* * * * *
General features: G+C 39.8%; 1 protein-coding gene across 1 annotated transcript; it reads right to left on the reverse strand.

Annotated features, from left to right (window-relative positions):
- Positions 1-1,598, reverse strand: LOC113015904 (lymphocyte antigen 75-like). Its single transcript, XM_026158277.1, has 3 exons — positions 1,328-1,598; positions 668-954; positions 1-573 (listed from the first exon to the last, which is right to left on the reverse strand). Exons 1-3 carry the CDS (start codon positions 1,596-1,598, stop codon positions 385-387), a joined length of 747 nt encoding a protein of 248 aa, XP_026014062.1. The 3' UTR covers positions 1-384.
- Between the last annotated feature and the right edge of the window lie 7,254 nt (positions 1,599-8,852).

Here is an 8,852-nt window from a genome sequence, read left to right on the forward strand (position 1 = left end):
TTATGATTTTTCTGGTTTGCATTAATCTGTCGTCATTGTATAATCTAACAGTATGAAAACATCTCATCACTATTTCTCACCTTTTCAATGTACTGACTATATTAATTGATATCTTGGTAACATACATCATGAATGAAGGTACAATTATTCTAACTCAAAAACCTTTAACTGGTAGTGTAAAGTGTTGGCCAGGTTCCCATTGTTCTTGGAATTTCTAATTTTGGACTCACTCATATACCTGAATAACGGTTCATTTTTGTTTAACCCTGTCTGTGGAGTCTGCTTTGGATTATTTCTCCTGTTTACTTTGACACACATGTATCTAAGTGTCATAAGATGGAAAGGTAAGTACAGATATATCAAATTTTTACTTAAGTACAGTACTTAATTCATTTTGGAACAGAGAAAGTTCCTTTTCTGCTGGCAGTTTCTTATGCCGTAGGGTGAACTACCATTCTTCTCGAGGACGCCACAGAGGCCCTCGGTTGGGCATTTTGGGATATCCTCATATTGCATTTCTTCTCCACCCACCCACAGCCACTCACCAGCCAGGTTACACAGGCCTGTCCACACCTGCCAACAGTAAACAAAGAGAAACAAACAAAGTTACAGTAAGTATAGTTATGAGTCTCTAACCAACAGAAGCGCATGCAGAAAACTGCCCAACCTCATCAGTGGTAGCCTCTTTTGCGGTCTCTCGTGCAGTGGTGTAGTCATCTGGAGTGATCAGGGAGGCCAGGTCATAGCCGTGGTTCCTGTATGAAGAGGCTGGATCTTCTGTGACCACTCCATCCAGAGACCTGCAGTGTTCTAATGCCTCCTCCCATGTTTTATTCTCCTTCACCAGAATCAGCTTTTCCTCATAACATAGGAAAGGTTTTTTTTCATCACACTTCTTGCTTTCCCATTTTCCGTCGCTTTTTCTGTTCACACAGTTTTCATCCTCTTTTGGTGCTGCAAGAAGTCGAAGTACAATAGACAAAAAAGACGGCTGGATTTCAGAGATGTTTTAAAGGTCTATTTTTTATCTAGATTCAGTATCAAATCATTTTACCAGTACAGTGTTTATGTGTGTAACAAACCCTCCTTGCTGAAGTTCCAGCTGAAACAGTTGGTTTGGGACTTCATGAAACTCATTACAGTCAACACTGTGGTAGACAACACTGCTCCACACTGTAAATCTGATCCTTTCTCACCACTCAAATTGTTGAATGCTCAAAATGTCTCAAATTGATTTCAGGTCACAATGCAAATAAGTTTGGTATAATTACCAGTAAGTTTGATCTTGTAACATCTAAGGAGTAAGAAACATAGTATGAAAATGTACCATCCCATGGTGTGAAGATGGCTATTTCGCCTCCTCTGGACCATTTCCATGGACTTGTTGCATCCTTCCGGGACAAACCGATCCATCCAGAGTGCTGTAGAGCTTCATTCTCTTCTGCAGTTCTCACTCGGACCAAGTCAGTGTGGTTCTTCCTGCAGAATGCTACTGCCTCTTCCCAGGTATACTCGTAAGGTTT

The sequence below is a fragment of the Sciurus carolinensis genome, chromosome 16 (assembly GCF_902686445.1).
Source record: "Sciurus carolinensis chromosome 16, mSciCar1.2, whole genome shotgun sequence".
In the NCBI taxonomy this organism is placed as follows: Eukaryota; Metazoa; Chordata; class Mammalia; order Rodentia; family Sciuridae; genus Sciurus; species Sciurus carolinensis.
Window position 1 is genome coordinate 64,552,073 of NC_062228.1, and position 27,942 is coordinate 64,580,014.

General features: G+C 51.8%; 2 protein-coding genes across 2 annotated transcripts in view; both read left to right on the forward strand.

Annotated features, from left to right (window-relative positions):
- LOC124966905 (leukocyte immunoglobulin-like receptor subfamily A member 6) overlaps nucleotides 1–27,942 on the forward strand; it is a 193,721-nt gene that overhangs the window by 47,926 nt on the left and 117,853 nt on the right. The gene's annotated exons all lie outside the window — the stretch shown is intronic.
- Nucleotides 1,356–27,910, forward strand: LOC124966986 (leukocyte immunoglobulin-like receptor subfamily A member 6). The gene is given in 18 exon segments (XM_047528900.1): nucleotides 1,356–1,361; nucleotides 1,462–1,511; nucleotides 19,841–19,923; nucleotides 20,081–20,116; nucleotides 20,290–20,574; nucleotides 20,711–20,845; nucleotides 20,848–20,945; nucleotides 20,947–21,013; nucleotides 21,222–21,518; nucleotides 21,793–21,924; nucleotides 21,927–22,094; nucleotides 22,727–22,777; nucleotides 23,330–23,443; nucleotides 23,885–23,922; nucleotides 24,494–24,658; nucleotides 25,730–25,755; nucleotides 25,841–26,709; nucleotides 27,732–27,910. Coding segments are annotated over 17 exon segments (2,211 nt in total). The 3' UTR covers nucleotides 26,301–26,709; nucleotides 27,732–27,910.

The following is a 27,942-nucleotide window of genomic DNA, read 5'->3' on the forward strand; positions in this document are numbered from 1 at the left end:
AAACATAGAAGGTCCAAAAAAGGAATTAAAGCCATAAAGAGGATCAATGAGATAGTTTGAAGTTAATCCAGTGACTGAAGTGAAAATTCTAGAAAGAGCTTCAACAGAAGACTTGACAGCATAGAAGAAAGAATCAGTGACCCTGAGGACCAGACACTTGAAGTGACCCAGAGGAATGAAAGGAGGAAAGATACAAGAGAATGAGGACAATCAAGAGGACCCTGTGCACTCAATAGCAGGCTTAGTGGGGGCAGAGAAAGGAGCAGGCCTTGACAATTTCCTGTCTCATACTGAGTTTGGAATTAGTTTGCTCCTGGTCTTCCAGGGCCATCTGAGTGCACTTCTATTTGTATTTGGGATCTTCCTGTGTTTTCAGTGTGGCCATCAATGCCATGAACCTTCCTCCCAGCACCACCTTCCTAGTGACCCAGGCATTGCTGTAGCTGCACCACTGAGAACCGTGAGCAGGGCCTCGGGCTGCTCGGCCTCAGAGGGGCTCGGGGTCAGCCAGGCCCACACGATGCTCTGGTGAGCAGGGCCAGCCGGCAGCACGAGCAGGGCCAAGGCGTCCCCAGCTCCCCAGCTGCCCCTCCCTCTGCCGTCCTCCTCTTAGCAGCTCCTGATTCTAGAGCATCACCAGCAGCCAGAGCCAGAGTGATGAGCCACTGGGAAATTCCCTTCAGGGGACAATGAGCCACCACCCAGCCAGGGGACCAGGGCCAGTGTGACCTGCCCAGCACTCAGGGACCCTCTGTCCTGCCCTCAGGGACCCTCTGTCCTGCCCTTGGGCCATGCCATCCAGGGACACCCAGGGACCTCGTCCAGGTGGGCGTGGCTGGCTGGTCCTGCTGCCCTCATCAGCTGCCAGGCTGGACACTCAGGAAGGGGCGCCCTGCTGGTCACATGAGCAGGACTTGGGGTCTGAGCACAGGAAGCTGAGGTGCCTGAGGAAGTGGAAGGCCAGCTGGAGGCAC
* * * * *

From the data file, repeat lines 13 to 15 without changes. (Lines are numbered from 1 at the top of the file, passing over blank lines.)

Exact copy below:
- LOC124966905 (leukocyte immunoglobulin-like receptor subfamily A member 6) overlaps nucleotides 1–27,942 on the forward strand; it is a 193,721-nt gene that overhangs the window by 47,926 nt on the left and 117,853 nt on the right. The gene's annotated exons all lie outside the window — the stretch shown is intronic.
- Nucleotides 1,356–27,910, forward strand: LOC124966986 (leukocyte immunoglobulin-like receptor subfamily A member 6). The gene is given in 18 exon segments (XM_047528900.1): nucleotides 1,356–1,361; nucleotides 1,462–1,511; nucleotides 19,841–19,923; nucleotides 20,081–20,116; nucleotides 20,290–20,574; nucleotides 20,711–20,845; nucleotides 20,848–20,945; nucleotides 20,947–21,013; nucleotides 21,222–21,518; nucleotides 21,793–21,924; nucleotides 21,927–22,094; nucleotides 22,727–22,777; nucleotides 23,330–23,443; nucleotides 23,885–23,922; nucleotides 24,494–24,658; nucleotides 25,730–25,755; nucleotides 25,841–26,709; nucleotides 27,732–27,910. Coding segments are annotated over 17 exon segments (2,211 nt in total). The 3' UTR covers nucleotides 26,301–26,709; nucleotides 27,732–27,910.

The following is a 27,942-nucleotide window of genomic DNA, read 5'->3' on the forward strand; positions in this document are numbered from 1 at the left end: